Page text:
Zane Bridgers is building a single-story house in northern New Mexico and has nearly completed the framed exterior walls. As his mind turns to air sealing, he’s considering whether to install an interior vapor barrier — and whether his uncle, a builder of 40 years, is giving him good advice on how to proceed.
Walls on the slab-on-grade structure will include R-19 fiberglass cavity insulation, 5/8-inch OSB sheathing, a 2-inch layer of polyiso rigid insulation, a drainage layer and, finally, three-coat stucco. In the roof, Bridgers plans 6-mil poly under the drywall, followed by 2 inches of polyiso, R-38 fiberglass batts, a 2-inch ventilation channel, OSB sheathing and metal roofing.
“This is a predominately cold and dry heating climate with big temperature swings,” Bridgers writes in a Q&A post of the Climate Zone 5 locale. “I was talking with my uncle who has been a builder here for 40 years. He was explaining the importance of dry heat for optimal performance of fiberglass insulation, hence his recommendation to put the 6 mil plastic on the ceiling … I was planning to tape the foil faced polyiso for this effect, but he thinks it’s a waste of time and effort vs. the 6 mil poly.”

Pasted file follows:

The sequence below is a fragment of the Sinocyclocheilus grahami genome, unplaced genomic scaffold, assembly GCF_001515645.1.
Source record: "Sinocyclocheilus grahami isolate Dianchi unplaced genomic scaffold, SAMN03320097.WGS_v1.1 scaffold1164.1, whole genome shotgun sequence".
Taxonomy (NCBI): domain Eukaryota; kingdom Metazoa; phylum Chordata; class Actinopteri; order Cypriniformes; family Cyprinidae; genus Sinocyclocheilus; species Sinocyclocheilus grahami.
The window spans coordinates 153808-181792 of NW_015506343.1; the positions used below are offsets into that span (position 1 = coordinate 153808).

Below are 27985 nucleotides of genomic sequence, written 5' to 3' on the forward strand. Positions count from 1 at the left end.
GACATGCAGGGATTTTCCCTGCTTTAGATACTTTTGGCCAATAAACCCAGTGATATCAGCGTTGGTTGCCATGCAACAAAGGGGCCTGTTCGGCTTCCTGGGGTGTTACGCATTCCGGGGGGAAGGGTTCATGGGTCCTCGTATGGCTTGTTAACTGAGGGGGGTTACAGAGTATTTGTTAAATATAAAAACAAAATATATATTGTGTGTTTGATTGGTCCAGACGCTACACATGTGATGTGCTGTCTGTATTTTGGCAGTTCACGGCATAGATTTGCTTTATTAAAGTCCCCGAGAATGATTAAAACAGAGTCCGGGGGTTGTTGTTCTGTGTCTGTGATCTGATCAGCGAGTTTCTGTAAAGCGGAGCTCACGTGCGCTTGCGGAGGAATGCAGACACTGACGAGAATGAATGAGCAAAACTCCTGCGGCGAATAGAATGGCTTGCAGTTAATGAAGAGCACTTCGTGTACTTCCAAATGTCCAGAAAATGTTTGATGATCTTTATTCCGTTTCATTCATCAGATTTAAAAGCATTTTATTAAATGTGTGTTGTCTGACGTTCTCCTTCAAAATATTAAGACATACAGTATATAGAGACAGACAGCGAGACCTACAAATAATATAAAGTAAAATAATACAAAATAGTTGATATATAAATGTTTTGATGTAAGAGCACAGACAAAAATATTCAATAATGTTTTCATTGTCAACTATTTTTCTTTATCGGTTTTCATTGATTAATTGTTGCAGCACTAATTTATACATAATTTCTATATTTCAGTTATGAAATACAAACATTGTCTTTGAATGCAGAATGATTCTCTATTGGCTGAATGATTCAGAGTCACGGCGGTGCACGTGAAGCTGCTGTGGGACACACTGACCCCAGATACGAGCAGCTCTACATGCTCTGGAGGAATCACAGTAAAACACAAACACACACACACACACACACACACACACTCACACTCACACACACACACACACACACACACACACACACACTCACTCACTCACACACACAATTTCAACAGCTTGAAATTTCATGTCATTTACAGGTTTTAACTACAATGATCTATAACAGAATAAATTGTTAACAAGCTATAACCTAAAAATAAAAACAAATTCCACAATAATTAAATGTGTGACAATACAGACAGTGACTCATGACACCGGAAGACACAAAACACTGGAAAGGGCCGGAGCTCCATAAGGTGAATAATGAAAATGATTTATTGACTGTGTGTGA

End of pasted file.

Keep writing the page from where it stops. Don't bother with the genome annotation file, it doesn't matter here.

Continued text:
Bridgers is equally concerned about another bit of advice he’s been given: Add a layer of poly to the walls.
“This caused a bit more concern as it seems it could potentially trap moisture in the wall cavity, especially since I had planned foil-faced polyiso under the stucco, also taped,” Bridgers adds. “He suggested leaving somewhere for the moisture to go.”
Bridgers has two other questions. First, is it a waste of time to seal the OSB and framing when the exterior foam and drywall seem like much easier ways of controlling air leaks? And second, with a continuous…